User Reviews

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Teen, 14 years old Written byrebo344 November 26, 2015

Predictable, but still fun.

Yes, I watched the English Version today and I liked it. Was it perfect? No. Was it paint-by-the-numbers? Yes. But, despite that, it was a fun, yet old fashione... Continue reading

What's the story?

UN GALLO CON MUCHOS HUEVOS is the feature-film debut of a popular Mexican animated cartoon series that features talking eggs. In the movie, Toto (voiced by Bruno Bichir) -- a young rooster who was once the runt of his litter -- must band together with a group of hilarious eggs, a strip of bacon, a former fighting rooster, and Di (Maite Perroni), the chicken who only has eyes for him, to train for a fight that could provide the group with enough money to save their farm. To train Toto properly for the fight, the crew seeks out a champion duck who once fought in the cockfights ... but instead they must resign themselves to working with a duck egg who claims to know how the legend trained.

Is it any good?

A little bit trippy and a little bit crass, this Mexican animated comedy is nonetheless quite funny for viewers who won't be shocked by the silly, suggestive jokes. The bulk of the story, after all, is a basic hero's journey, like Mumble's in Happy Feet: Toto must find his voice (or, in this case, his rooster's crow) and his self confidence in order to participate in the big championship fight (yes, it's a cockfight of the sort that would be illegal in the United States) and fully become a rooster.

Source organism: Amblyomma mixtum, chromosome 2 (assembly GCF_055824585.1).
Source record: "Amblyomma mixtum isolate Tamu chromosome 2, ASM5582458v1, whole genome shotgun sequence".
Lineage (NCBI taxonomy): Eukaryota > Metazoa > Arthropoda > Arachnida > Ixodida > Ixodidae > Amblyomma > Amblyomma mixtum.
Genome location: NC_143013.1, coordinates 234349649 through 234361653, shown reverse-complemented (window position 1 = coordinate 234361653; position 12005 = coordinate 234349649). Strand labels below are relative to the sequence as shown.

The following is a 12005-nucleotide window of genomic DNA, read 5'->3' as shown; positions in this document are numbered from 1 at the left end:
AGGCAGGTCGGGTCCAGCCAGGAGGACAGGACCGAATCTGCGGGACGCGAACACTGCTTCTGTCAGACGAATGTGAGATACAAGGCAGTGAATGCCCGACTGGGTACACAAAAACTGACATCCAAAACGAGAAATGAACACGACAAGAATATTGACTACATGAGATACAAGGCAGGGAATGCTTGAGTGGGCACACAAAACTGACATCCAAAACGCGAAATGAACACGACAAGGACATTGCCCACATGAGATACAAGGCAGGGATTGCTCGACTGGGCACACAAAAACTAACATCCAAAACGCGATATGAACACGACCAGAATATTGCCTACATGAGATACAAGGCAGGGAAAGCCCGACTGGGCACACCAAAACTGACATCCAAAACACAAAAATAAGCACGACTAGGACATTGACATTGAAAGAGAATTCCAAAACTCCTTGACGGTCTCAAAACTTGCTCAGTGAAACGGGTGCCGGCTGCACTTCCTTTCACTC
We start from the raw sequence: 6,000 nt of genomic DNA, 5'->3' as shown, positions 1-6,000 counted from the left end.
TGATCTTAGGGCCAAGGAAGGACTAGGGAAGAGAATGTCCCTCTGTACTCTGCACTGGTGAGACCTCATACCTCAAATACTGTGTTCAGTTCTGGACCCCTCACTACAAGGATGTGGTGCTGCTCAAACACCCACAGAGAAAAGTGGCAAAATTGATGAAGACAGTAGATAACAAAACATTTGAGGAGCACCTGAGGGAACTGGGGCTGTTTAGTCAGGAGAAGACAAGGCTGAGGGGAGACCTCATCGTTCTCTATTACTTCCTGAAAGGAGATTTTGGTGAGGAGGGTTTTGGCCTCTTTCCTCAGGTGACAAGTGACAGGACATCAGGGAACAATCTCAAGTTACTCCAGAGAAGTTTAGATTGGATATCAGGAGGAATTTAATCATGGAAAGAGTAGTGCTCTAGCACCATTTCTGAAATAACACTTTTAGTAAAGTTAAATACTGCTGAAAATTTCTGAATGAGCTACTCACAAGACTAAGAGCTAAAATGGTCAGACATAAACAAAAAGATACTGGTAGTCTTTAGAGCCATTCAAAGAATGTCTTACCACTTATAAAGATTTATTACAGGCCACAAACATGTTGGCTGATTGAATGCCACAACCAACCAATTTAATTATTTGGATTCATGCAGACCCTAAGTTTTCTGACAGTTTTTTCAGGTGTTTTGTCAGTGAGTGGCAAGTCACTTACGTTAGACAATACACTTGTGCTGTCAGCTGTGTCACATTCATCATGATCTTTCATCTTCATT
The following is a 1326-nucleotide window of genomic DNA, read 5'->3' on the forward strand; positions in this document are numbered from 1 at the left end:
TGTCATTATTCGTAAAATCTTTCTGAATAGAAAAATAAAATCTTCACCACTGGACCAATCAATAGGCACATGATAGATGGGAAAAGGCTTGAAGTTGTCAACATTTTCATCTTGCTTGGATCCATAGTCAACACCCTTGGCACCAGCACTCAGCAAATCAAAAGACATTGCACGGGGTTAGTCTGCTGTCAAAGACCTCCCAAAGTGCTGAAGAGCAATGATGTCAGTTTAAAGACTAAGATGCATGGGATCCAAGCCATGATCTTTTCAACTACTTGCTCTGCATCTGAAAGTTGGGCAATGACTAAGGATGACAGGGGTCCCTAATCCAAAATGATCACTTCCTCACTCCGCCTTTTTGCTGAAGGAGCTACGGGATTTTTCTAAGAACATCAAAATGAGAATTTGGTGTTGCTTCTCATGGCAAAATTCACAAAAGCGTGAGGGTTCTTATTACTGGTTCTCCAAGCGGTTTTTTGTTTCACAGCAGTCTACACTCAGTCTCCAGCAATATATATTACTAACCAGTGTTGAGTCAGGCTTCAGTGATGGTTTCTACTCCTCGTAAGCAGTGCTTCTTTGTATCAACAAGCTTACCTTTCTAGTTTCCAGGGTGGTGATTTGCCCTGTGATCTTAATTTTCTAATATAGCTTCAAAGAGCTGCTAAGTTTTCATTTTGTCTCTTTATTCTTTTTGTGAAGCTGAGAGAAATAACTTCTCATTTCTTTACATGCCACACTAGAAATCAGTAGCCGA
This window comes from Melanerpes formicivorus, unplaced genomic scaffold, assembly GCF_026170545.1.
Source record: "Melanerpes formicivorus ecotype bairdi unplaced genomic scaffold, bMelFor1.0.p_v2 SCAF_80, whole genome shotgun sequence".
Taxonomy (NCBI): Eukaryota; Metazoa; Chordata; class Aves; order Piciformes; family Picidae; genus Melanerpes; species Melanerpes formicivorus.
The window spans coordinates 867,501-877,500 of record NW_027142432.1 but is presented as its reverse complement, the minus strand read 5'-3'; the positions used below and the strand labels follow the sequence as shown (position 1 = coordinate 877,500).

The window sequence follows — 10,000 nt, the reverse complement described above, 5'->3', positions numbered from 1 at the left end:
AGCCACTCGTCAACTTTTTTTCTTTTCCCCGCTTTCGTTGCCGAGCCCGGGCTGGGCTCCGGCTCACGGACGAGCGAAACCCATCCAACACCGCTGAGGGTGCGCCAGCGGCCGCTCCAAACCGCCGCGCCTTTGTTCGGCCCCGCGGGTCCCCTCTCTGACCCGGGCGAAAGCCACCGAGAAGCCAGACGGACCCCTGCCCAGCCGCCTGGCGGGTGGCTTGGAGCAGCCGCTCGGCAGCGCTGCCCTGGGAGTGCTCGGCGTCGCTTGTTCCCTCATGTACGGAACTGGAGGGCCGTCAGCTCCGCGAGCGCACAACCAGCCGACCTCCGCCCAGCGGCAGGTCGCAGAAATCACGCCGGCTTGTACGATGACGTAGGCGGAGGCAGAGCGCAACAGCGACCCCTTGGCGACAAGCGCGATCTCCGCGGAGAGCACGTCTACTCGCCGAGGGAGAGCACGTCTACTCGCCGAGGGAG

The egg-chicken-rooster jokes may recur a bit too often, but they're not so over the top that they'll grate on your nerves. Toto is a sweet and lovable main character, and the sidekicks gamely fill their roles. There's a confetti egg that's terrified of humans and quick with one-liners; Di, the bespectacled chick who loves Toto; and Bibi (Angélica Vale), a tough-shelled female egg who doesn't suffer fools. And yes, there's a mute strip of bacon along for the ride. If you're familiar with or can dive into broad, Latin-American humor, none of this will be a surprise, and you'll find yourself cracking up (another egg joke!) more than you'll want to admit.

Talk to your kids about ...

  • Families can talk about the number of jokes with double meanings in Un Gallo Con Muchos Huevos. Do you think kids will get the jokes? If not, why are they in the movie? Do you think this movie was made for kids? At what age is it OK for kids to watch sexy stuff in movies?

  • How is it different to see a movie in its native language than to see one that's been dubbed in a language you speak? Do you prefer dubbing or subtitles? Why?

  • What do you think about the humanizing of animals (and, in this case, eggs) in so many animated movies?

Movie details